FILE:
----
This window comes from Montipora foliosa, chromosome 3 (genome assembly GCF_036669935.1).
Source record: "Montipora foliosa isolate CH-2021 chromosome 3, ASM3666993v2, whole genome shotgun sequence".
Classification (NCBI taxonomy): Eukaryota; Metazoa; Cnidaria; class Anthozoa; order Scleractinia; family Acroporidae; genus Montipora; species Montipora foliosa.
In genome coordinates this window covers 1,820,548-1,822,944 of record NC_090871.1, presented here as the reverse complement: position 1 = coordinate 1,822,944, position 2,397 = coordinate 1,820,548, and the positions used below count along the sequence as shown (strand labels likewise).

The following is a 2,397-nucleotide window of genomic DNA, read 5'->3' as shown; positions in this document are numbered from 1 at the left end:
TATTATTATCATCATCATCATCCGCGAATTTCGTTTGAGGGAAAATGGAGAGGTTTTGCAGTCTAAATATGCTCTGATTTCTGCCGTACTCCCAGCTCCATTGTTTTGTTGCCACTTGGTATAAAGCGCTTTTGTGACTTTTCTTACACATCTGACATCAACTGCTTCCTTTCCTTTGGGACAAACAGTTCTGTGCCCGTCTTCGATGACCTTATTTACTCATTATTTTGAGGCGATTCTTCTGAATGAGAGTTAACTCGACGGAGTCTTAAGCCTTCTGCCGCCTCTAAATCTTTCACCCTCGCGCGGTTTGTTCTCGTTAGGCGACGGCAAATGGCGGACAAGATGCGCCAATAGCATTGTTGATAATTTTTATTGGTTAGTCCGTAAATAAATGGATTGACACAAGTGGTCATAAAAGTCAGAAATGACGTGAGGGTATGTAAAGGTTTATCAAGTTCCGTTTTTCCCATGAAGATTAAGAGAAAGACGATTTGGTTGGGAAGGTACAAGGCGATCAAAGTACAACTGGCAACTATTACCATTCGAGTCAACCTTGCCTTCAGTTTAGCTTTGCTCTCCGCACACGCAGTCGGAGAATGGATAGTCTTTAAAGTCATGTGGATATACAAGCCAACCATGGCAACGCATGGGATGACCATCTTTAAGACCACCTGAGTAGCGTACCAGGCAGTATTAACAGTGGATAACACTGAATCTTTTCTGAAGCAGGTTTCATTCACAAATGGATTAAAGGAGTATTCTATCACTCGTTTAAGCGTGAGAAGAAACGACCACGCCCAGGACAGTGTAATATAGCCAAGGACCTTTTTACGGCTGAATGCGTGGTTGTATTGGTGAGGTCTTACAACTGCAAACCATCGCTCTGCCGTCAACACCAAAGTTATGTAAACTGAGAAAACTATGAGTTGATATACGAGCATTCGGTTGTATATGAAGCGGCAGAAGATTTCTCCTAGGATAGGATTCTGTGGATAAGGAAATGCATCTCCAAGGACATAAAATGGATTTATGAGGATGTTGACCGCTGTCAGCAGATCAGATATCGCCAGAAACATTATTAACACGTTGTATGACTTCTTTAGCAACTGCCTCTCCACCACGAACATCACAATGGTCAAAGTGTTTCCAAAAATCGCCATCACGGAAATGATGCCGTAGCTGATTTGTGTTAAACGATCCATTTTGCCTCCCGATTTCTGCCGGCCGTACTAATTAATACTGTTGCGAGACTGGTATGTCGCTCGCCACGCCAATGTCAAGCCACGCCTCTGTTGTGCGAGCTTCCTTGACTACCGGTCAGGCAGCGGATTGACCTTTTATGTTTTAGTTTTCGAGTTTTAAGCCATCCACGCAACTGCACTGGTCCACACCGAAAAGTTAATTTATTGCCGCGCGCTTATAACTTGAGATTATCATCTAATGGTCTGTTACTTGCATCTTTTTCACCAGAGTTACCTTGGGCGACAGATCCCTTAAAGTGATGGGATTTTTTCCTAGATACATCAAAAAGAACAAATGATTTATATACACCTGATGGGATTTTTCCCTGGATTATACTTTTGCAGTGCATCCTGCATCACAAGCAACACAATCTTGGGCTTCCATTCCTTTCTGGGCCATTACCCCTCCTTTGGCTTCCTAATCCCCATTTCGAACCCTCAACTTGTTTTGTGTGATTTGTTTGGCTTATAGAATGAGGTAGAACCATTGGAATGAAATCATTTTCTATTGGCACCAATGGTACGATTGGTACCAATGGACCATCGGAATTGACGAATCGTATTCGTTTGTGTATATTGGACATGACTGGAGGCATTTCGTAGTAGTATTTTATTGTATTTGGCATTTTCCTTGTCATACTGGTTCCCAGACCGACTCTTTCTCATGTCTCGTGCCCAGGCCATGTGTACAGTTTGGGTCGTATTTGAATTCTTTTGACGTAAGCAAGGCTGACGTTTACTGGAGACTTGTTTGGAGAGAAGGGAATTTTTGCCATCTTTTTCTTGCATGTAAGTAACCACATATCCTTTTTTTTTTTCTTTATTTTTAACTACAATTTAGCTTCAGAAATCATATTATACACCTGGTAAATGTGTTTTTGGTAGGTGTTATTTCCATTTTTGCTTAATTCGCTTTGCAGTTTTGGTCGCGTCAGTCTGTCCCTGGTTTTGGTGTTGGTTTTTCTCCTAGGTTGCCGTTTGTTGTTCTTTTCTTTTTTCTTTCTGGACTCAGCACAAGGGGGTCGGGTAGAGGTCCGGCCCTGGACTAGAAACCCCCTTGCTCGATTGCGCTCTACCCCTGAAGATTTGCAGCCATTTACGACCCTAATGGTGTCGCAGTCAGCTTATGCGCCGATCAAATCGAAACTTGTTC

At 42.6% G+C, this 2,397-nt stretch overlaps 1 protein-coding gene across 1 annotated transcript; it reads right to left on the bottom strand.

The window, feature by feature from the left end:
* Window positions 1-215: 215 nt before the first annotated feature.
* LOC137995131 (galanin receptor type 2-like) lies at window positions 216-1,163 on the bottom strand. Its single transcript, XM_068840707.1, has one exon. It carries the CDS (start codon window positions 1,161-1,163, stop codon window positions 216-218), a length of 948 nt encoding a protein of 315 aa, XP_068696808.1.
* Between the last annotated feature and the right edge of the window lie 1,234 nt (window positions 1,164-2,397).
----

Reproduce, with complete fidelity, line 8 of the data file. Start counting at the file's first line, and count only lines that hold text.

The window, feature by feature from the left end: